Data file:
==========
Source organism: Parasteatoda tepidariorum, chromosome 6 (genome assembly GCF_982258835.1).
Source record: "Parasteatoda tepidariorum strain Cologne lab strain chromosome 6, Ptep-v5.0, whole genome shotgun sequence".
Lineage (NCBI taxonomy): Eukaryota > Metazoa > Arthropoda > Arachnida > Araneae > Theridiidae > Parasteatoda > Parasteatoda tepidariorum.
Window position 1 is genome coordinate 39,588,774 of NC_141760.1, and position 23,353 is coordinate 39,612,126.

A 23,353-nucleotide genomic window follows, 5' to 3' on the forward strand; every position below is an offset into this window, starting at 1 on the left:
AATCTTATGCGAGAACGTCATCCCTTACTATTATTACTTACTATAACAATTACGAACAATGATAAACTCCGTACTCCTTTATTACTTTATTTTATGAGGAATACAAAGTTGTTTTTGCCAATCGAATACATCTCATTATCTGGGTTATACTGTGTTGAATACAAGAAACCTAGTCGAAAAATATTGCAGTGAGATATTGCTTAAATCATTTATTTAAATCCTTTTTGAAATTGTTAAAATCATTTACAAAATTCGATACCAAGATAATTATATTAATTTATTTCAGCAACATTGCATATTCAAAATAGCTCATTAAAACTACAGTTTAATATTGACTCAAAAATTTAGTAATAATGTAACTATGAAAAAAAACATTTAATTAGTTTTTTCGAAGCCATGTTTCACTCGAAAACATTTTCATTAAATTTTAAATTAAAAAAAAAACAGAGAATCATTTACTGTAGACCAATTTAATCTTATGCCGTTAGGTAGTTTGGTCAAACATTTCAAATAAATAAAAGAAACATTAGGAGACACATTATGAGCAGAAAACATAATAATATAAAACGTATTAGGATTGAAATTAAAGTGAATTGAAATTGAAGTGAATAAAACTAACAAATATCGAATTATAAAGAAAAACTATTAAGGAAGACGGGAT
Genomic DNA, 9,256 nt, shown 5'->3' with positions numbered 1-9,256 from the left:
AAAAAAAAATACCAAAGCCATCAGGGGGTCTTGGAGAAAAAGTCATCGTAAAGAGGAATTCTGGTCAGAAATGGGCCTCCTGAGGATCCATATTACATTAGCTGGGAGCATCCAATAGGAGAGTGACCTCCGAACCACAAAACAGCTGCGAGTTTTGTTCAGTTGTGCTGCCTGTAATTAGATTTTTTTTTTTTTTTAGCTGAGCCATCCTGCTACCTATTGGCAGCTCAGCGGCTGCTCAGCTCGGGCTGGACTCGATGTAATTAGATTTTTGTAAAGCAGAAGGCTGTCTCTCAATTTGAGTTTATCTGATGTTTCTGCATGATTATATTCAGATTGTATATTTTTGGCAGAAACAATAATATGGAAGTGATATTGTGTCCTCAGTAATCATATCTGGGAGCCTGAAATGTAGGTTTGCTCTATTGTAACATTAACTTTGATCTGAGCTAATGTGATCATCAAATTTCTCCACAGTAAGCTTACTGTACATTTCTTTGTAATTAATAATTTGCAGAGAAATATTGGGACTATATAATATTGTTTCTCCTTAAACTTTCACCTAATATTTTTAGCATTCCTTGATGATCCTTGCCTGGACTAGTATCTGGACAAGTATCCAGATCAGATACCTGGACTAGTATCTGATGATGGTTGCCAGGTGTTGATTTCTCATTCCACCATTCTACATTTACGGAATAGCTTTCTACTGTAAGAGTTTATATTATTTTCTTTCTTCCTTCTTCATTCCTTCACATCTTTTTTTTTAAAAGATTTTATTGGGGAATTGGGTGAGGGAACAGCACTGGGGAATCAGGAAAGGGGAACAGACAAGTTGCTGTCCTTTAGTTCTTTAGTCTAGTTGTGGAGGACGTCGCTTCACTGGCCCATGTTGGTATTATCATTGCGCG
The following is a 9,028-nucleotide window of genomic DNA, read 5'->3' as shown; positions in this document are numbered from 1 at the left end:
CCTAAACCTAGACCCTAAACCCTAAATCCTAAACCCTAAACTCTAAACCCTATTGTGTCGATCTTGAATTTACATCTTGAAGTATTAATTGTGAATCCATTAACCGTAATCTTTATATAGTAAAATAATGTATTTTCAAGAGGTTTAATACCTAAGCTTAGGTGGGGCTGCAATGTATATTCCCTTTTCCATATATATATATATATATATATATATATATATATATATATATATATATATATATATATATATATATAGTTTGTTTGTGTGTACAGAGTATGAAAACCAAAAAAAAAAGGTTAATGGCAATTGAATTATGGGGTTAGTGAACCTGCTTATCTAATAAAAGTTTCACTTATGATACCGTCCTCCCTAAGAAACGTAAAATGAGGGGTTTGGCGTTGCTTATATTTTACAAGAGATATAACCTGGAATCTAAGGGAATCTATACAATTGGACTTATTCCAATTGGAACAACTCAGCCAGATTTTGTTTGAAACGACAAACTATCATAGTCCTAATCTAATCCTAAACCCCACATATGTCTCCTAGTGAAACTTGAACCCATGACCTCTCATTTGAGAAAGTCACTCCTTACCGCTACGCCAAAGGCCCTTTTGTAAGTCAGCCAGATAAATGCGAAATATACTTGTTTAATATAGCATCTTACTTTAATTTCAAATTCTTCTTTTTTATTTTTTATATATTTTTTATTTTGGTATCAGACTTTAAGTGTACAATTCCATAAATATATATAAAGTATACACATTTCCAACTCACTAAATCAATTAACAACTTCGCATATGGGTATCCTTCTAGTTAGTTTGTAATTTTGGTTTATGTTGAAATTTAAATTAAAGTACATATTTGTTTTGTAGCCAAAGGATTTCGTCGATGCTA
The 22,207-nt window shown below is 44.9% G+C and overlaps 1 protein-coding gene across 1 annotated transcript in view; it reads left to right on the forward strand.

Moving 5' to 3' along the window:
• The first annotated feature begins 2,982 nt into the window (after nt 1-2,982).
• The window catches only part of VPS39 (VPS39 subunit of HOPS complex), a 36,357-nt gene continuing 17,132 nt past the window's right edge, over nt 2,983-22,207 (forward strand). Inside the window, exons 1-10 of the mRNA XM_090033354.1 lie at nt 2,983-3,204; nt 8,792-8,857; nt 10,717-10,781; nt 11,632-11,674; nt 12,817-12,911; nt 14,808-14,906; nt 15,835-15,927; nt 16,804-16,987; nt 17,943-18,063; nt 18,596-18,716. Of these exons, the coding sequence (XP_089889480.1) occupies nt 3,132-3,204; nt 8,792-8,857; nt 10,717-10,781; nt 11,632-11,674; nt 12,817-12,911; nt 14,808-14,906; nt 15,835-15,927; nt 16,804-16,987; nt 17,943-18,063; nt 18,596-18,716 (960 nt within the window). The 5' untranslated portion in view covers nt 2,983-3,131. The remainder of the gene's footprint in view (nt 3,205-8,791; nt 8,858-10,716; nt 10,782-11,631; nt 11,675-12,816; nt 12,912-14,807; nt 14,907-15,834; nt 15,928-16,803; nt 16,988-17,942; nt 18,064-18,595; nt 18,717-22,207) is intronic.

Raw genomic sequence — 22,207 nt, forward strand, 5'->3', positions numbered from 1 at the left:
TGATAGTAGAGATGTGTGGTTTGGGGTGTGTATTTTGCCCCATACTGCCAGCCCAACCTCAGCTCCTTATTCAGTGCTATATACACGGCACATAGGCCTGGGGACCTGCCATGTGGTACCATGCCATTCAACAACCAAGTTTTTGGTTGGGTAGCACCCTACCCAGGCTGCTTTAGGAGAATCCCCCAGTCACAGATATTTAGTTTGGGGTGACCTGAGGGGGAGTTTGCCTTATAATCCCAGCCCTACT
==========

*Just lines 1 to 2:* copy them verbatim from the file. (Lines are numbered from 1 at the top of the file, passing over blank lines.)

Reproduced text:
Source organism: Parasteatoda tepidariorum, chromosome 6 (genome assembly GCF_982258835.1).
Source record: "Parasteatoda tepidariorum strain Cologne lab strain chromosome 6, Ptep-v5.0, whole genome shotgun sequence".